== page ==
Review by Frank Plowright
Over the course of Once in a Blue Moon Aeslin learned a lot. Primarily she learned of a heritage, and with it an ability to travel between her home in our world to the mystical land of Avalon, currently ruled by a cruel dictator rather than the royal family from which she’s descended. After a fraught journey she was able to awaken a dragon, and with it repel Khrom’s army. However, that’s only the beginning of the campaign to win her land back, and there’s the side quest of attempting to find her father, believed dead, yet a mystical flame says otherwise.
Since winning that first battle Aeslin and her allies have been successful in expanding their territory, and this involves the writing team of Nunzio DeFilippis and Christina Weir adding a little more depth to Avalon. It’s surprising that in Avalon dwarves are the same height as any other humanoid beings, yet all that does is remove their USP, so thankfully some of the writers’ other ideas are better. While introducing so many standard fantasy and fairy tale trappings – the wicked witch, unicorns, elves – they bring about a sense of a world with a greater complexity than previously seemed the case. The interactions between the people met in Once in a Blue Moon begin to develop, and what DeFilippis and Weir do well is give a feeling from the start as to who can be trusted, no matter what allegiances they have.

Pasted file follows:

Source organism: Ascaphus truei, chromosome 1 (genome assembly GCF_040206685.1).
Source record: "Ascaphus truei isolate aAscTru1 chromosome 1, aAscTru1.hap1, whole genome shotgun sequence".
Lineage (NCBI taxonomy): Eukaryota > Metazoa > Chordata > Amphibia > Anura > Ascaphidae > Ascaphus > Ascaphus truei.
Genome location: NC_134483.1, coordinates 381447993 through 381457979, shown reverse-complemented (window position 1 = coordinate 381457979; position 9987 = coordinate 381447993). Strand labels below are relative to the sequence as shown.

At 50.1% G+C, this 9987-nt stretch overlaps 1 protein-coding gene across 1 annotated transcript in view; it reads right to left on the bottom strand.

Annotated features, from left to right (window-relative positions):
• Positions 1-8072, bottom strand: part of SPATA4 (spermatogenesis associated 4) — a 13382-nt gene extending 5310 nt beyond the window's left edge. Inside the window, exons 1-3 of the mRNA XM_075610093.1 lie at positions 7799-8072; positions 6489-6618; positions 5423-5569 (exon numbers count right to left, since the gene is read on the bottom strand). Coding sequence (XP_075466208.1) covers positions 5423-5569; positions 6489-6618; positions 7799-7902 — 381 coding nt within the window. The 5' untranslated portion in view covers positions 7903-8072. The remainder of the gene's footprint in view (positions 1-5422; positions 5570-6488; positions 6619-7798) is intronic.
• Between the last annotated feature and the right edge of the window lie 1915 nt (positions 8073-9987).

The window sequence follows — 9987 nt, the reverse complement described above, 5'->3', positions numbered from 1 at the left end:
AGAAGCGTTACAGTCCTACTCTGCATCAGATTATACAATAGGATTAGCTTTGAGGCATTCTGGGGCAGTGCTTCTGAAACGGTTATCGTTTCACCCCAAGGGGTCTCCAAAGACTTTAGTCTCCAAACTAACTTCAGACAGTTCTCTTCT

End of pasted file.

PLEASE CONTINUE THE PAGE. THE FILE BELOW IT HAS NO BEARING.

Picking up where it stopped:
This is helped by Emma Vieceli giving all the untrustworthy characters black hair. Whether the exception among the good guys is plot to be developed later we’ll never know. Vieceli works with fewer spreads than Once in a Blue Moon, but her characters retain their poise and elegance. As before, though, she fails to sell locations supposed to be grand, as all the detail is in the cast.
Concentrating on the political and societal differences in Avalon means less time spent on Earth, now a few months after the opening volume as Aeslin’s mother is now Mayor, but more time in Avalon also allows for the introduction of more interesting ideas. Bigotry is one, and that perhaps the person who saw his duty as a recorder of events might actually be capable of influencing them.
While there were doubts about the opening volume being different enough to provide a future for The Avalon Chronicles, this is where it takes off. Unfortunately, though, it’s also where it comes juddering to a halt, with the suspicion being that the generic nature of Once in a Blue Moon meant not enough people picked this up to justify continuation. The cliffhanger ending to The Girl and the Unicorn was never followed up.